George Michie just wrote a really cool blog post about PPC RFP’s (requests for proposal). So I was a list of what should you ask a PPC firm before hiring them. It’s a really authoritative, awesome looking post that I find too intimidating to read completely, but I do like George, and really respect him as an expert.
I just want to examine the importance of one question in the RFP.
“What fraction of your clients are in my vertical? (retail, financial services, travel, etc)”
This is all he says- he doesn’t suggest whether this is crucial, or just a nice thing to know.
My contention is that it can help, but it’s not critical, it can’t be- and I’ll tell you why.
[And just for fun, count how many times I use “really” in this article. Whee! Lots of fun!]
1. What’s the Real Value of Expertise in a Vertical, Really?
Don’t get me wrong, we have a main vertical. A majority of our PPC clients are hotels and golf courses. And our company has expertise, experience, and custom applications for those industries. It helps to have worked with seasonal business, because that affects how you manage, structure, and optimize your campaigns. It helps to know what’s normal, what’s really good, what’s really bad, and what to look out for in a vertical.
However I achieved a really great ROI for the first hotel group I ever did PPC for. What was responsible for the results? Mainly the things I mentioned in my article, “8 Ways Clients Can Help Their PPC Agency Succeed” – things like:
- PPC savvy, skills, and experience
- Good communication with the client
- Destination websites with good conversion rate
- Big enough budget to test and optimize
Did I know anything special about the vertical? About seasonality? About why people book hotel rooms? No. Only what the client told me. But really the most important of those things was room rates- information that doesn’t require me to be an expert in the vertical.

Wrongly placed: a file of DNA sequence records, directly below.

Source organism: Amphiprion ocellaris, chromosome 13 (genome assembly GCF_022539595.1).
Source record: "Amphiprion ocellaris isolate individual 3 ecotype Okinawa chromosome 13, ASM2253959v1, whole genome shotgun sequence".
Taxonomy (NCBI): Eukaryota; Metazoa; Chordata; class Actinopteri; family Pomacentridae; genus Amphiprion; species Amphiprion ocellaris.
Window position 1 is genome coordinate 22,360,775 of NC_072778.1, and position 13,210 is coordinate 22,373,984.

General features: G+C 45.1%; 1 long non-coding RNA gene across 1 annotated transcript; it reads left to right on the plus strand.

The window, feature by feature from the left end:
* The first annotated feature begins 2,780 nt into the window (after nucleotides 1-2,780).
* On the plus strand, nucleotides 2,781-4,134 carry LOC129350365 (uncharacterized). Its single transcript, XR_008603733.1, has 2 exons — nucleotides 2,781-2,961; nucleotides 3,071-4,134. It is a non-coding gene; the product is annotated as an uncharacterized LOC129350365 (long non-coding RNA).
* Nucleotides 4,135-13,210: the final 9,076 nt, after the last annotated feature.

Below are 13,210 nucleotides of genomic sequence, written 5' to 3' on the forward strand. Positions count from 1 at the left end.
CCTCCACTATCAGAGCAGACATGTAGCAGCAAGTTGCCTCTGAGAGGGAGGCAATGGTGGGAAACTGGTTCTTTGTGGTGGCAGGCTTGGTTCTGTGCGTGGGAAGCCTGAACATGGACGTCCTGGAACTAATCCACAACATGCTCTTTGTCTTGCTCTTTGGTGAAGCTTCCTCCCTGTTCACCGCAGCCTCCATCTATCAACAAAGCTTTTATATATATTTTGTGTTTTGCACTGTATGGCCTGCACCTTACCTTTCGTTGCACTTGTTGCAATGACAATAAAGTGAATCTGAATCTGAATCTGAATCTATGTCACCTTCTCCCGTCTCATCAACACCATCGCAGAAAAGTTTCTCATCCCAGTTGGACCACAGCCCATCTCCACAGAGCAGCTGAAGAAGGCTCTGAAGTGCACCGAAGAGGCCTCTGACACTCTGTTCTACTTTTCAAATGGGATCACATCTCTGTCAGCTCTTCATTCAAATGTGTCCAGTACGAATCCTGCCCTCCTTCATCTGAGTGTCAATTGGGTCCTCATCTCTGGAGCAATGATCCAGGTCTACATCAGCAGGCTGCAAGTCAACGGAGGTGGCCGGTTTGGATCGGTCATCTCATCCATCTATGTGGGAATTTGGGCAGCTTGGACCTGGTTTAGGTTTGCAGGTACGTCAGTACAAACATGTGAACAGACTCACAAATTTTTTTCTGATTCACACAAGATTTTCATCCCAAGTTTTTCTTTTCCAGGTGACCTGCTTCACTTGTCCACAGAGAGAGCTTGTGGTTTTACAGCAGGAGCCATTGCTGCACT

Even after a year deep into this vertical, can I create one campaign for all hotels? No. Even in Myrtle Beach, we find that variations on keywords like “myrtle beach resorts” versus “myrtle beach hotels” have to be tested for each offering. It would be nice if there were a magic key that worked for every property, but some do better with “hotel” and others with “resort”.
2. How Much Real Experience Can You Have in a Vertical, Really?
If you’re an agency, and you’re dealing with really similar keywords for multiple clients, you have two major limiting factors:
- Do you treat clients fairly, not favoring one over the other?
- How many spots are there for you to place ads in?
We typically find that the top four ad spots are best. That leaves us room to place four clients on the major keywords in a specific vertical. So you can do really well for four clients. Does that really provide you with enough vertical-specific experience to really do noticeably better than another well-trained, experienced PPC firm? I don’t think so- I think it’s the other factors I mentioned in point number one.
Expertise in PPC generally is more important than vertical-specific experience.
3. Isn’t the Value of Cross-Vertical Expertise Really Important Too?
Yeah I’m the guy with the Interdisciplinary Studies degree (what?) who’s going to talk about the value of being really well-rounded.
Before I started doing hospitality and golf marketing, I did PPC for a variety of clients. And even now, we also work in verticals like medical, real estate, transportation, and communications. There’s no way for me to be really certain, but I’m really glad I’ve worked with a variety of factors:
- Ecommerce and Lead Generation
- Products and Services
- Low and High Prices
- Low and High Margins
That not only means I can handle a variety of situations, but also that the way I think about designing PPC accounts and various optimization problems isn’t really limited by the typical configurations and situations of just one vertical. It also means I can bring the lessons and tactics learned in one vertical to another. That can create a big competitive advantage in certain industries.
4. Is Ignorance Really Bliss?
Sometimes when you think you know it all, you don’t ask all the right questions, and you miss really important information. Sameness inspires apathy and stagnation.
When you’re sitting with the client or account manager, trying to understand a new client, you have to ask all the right questions to get the information you need to create the optimal PPC account. Unless you’ve completely systematized a really comprehensive discovery process for your industry, you may fall victim to shortcuts and miss something critical.
Sometimes the dumbest guy in the room asks the smartest questions. Not that I’d know from personal experience. I find that when you think you don’t know, you ask more, find out more, and are better equipped to do the job right.
Really, really right.
Brian Carter is the Director of Search Engine Marketing for Fuel Interactive, an interactive marketing agency in Myrtle Beach, South Carolina. He is responsible for the SEO, PPC, SMM, and ORM programs at Fuel and its partner traditional agency Brandon Advertising & PR.